For one son, it appeared in a secondhand bookstore on the first anniversary of his mother’s death.
Posted in , Feb 2, 2022
I had prayed for it to be just another day, but on the first anniversary of my mother’s death from Alzheimer’s, I awoke to a wet and windy Saturday in the Berkshire Hills, the kind of raw early April morning that makes spring seem like a broken promise. I’d wanted to hike a favorite trail in Beartown State Forest that was finally open after an exceptionally rude winter, but today’s weather had sabotaged my plans, and I found myself wandering aimlessly through one of the musty secondhand bookstores for which this part of western Massachusetts is known.
I needed another book like I needed a hole in my head, as Mom would have put it. I missed mom saying predictable things like that, missed them more than I ever imagined I would. I thought her long decline from a fatal disease that stole her mind—but not her soul—would have prepared me for her passing but sometimes, even a year later, my feelings about losing her were unexpectantly poignant, like today.
As my eyes roamed the jammed shelves, a title on a worn red spine leapt out at me: The Southpaw’s Secret.
A boy’s book, part of a short-lived Mel Martin mystery series by John R. Cooper that I’d been crazy about when I was a kid in Michigan. Mel Martin was the star of his high school baseball team, and a crafty sleuth to boot. The series had already gone out of print by the time I read the two volumes I inherited from my brother, but I was hooked. I can’t count the hours Mom spent helping me hunt down other Mel Martin books.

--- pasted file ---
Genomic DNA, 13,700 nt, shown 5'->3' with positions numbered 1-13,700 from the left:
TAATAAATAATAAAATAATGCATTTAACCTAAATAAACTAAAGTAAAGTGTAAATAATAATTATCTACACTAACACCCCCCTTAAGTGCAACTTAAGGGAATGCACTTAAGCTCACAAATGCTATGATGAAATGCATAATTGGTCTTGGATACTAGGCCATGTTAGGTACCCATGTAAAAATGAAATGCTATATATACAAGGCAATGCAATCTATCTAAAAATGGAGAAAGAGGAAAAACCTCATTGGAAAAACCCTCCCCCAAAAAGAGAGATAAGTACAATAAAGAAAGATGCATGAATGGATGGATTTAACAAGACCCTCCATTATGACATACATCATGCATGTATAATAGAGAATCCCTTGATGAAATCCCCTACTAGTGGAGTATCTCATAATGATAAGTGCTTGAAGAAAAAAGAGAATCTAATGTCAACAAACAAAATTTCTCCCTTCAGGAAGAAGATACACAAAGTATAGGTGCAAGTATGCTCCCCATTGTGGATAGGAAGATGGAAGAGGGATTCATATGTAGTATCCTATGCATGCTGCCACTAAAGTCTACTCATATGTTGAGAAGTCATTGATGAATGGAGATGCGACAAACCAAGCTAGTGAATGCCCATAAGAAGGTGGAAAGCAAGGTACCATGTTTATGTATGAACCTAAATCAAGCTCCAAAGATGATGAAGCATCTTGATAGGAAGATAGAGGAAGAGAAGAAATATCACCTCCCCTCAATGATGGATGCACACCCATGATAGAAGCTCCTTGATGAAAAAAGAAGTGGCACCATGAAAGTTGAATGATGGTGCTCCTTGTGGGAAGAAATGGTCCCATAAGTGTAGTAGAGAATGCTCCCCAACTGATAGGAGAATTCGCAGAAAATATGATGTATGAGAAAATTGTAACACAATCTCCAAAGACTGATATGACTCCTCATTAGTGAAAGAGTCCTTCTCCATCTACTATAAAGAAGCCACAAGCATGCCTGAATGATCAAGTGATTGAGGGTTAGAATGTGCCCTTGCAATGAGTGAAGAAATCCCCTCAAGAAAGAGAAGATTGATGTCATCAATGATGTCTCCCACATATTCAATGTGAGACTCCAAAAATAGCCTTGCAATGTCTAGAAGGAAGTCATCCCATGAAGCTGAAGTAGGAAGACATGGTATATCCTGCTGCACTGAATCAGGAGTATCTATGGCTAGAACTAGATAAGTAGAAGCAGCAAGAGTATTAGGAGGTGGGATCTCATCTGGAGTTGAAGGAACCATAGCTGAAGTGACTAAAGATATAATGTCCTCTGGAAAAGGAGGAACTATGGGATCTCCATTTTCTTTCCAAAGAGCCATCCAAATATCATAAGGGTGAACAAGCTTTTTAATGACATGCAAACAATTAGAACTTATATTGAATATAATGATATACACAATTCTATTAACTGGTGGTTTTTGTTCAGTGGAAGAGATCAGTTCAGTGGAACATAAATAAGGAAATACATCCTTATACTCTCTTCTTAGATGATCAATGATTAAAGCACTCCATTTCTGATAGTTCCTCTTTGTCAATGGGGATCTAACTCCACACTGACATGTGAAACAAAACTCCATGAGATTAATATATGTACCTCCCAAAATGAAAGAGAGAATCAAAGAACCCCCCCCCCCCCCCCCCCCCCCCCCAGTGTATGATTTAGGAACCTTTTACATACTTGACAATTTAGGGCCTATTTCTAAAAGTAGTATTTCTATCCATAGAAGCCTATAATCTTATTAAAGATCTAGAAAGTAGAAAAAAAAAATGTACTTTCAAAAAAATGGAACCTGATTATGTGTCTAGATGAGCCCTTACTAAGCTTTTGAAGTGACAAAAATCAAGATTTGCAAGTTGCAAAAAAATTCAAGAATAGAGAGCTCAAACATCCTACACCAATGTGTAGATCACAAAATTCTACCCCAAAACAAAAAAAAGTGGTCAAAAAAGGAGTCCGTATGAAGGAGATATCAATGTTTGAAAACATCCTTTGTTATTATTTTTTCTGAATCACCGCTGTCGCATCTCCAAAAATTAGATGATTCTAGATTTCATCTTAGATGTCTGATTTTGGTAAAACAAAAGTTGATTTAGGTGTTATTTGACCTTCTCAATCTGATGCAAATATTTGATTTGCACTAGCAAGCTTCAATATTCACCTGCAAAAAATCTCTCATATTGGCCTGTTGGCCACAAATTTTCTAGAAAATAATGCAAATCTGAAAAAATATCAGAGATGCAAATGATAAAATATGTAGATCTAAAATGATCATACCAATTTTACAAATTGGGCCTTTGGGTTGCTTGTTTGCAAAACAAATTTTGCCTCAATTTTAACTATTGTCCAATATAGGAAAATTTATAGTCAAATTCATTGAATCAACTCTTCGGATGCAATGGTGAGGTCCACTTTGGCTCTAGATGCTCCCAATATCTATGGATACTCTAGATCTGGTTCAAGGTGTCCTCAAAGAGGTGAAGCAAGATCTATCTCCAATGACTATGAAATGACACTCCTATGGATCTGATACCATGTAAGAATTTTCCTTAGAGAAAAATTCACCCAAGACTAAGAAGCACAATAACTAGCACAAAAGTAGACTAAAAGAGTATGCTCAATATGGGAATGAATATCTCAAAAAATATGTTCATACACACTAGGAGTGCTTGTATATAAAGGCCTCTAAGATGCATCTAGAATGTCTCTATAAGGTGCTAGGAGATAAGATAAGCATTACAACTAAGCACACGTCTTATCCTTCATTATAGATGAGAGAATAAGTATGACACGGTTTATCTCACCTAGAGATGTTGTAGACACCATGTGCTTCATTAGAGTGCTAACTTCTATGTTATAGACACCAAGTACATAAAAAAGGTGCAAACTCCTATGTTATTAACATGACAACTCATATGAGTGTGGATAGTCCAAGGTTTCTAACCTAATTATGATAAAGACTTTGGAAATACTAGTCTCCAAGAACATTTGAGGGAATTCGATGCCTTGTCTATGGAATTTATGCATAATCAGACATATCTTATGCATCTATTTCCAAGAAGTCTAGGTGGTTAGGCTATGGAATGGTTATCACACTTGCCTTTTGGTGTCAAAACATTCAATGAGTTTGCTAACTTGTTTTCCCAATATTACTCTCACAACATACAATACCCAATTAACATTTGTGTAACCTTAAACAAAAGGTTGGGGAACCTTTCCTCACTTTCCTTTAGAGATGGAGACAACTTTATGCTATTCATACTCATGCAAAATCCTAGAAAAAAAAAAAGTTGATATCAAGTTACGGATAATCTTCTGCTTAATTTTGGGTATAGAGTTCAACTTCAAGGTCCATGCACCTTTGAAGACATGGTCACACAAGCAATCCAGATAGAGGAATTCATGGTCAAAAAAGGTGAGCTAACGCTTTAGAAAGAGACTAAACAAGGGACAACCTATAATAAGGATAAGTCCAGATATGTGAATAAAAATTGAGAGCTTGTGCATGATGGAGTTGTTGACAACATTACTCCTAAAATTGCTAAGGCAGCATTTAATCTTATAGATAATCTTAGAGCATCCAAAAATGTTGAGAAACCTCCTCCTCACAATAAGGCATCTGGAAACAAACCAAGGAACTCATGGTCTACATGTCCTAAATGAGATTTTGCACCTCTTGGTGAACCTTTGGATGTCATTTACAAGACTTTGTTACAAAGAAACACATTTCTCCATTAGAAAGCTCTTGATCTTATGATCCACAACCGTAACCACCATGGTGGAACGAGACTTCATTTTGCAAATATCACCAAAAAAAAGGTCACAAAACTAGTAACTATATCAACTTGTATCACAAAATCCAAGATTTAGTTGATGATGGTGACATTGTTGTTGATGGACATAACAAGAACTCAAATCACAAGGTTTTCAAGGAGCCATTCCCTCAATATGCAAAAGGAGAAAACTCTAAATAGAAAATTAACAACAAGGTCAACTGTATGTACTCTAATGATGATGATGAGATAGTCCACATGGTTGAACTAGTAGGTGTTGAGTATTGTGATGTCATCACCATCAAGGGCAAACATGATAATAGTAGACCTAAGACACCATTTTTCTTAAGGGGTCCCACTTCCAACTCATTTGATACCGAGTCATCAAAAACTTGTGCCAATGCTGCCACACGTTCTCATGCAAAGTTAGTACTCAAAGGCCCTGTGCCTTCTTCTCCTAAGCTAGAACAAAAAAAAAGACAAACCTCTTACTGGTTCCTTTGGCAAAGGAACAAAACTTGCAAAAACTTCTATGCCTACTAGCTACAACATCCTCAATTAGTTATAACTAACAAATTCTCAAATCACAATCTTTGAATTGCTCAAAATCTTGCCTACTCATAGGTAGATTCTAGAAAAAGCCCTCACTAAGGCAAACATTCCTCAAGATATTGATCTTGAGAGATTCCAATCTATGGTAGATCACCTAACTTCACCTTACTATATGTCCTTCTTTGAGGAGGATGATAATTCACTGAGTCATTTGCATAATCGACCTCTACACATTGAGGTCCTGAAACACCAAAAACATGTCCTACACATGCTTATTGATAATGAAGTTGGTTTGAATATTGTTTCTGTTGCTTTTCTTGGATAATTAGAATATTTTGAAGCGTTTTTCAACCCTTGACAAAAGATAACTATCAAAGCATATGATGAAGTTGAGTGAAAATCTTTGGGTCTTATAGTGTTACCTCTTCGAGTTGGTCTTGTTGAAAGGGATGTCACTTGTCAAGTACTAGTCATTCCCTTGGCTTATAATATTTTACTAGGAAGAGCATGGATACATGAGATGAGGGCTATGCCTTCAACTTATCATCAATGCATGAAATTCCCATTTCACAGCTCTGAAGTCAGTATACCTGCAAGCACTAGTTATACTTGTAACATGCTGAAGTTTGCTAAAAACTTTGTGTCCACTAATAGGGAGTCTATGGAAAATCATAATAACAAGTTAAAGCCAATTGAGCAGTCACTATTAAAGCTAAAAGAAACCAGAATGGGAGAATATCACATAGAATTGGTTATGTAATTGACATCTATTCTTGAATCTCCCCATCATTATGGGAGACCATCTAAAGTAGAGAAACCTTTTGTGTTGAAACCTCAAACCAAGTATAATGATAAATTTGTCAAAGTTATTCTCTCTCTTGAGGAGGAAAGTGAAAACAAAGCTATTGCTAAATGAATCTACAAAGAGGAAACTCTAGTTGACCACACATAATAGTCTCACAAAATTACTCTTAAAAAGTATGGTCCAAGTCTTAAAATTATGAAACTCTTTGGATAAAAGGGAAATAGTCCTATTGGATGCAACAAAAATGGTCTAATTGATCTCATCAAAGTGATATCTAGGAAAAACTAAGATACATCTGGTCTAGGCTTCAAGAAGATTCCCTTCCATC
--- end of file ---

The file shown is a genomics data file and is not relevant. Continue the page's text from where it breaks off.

Mom was a great sleuth in her own right, especially when it came to finding things I couldn’t live without: the Beatles first album, an obscure version with an alternative cover photo, for instance, which totally sold out the Monday after their historic appearance on The Ed Sullivan Show. Mom discovered a copy in a tiny electronics store in Walled Lake, a good 30 miles from our house. Mom spent half her life finding obscure stuff I had to have.
Except The Southpaw’s Secret, the one Mel Martin book she was never able to track down. And now it had found me. After all these years. On this day. And by the way, my mom was a lefty herself.
What signs of reassurance and comfort have you received from loved ones who have passed? I know many of you have. Please send your account to me here. I would be most appreciative.